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The Jane Bradfords, Documenta Drone Pop, War Hole

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ATL | 14:37 UK time, Thursday, 16 September 2010

The Menagerie, Belfast
Tuesday, 14th September, 2010

War Hole are a fair wee bit of craic, you know. They have that sort of raw, messy, garage band sound mostly associated with west coast American bands (think less poppy, looser and slightly dafter Weezer, perhaps?), but almost more fundamental to what they're about are their premier bantering skills and stage presence. That's not to say that they put on a panto-type show, but they have an easy assurance and sense of humour that manages to be both self-deprecating and self-aggrandizing at the same time.

Each song comes with a dedication, a shout out, or tales about the randomest of things (including stories of flatmates - who shall remain nameless - their dirty underwear and unflushed toilets. And other stories which were bound to secrecy). All of which makes them eminently watchable.

First impressions of Documenta Drone Pop are of a poppier Brian Jonestown Massacre. With boy-girl melodies reminiscent of the likes of Joy Zipper and pretty much all of the 90s Glasgow bands, it's easy to see where their influences lie. But despite some rather nifty and cool riffs, there's not a lot that's terribly contemporary or original about them.

That doesn't make them bad, but coupled with their lack of stage presence and charisma (although following War Hole didn't do them any favours in that regard), it does make them the least interesting and entertaining band on the line up. It may be unfair to malign them for lack of stage presence, but in a tiny venue like the Menagerie with an equally tiny crowd on a Tuesday night, it did add a slight awkwardness to proceedings.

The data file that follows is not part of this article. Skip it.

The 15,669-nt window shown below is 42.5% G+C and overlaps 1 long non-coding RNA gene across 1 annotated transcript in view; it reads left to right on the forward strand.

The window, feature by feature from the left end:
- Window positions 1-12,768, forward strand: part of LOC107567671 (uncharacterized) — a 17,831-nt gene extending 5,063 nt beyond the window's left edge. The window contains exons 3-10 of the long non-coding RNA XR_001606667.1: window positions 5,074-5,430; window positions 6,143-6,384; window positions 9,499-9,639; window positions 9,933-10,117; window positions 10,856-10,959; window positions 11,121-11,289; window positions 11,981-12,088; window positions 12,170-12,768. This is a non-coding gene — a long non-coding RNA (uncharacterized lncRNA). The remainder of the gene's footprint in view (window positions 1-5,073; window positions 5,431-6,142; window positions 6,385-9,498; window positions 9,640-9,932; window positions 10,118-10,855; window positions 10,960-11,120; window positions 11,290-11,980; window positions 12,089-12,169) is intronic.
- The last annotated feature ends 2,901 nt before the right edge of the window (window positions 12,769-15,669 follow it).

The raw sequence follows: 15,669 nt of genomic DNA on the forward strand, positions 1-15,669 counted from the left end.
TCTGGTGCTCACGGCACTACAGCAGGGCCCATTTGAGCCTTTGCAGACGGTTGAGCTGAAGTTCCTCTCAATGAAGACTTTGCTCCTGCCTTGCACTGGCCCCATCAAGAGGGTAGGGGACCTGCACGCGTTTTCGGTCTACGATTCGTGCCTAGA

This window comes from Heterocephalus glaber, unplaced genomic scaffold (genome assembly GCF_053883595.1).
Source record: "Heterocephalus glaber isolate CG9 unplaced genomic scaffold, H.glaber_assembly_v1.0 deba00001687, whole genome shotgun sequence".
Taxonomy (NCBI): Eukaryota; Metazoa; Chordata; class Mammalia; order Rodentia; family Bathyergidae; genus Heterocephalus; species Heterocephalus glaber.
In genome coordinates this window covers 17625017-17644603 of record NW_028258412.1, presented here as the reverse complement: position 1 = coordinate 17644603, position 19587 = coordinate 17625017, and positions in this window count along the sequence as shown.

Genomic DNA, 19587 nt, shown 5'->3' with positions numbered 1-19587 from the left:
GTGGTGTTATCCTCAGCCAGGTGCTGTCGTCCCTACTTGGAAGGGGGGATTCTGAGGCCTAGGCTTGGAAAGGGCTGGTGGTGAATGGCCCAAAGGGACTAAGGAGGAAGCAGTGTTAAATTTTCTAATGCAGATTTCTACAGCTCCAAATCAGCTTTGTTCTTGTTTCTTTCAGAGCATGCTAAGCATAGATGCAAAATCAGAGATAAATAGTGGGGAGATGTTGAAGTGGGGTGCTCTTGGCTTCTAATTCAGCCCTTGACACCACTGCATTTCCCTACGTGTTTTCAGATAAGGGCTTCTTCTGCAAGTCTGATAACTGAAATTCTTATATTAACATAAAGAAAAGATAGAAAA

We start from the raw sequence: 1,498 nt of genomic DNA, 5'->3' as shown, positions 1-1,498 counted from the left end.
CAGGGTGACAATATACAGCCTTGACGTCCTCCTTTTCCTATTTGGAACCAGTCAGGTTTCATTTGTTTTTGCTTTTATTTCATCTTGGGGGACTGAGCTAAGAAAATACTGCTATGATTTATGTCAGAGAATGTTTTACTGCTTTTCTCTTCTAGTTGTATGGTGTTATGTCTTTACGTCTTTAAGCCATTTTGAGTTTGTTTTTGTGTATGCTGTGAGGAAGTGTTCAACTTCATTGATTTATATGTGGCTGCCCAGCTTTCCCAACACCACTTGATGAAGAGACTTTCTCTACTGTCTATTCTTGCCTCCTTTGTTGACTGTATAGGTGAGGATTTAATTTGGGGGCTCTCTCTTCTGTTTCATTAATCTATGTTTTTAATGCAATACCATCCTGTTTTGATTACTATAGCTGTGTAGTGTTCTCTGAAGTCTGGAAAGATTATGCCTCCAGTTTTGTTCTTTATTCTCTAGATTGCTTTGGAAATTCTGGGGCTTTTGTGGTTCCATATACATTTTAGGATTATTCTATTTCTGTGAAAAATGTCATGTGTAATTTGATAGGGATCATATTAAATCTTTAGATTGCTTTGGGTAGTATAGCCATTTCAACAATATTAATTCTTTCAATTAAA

And as for The Jane Bradfords - well, what remains to be said about these veterans of the local music scene? Half the songs on their debut album are cult classics here, and very deservedly so. Tracks like Ninety Nine and The Evening Angels Gather Here (without doubt one of the best songs to come out of Northern Ireland in recent years, if not ever) go down a storm. They also sound richer and fuller than a couple of years ago (and they were flipping good to start with), showing the progression and maturation that's gone on through their expanding line up and song-writing.

Upcoming single Judicial Duel (which, incidentally, was covered with much aplomb by War Hole earlier in the evening) is a classic in the making for sure. If this is how they progress from album #1 to album #2, then albums #3, 4 and 5 are surely going to blow our minds clean out our ears. Consider yourselves warned.

Orla Graham


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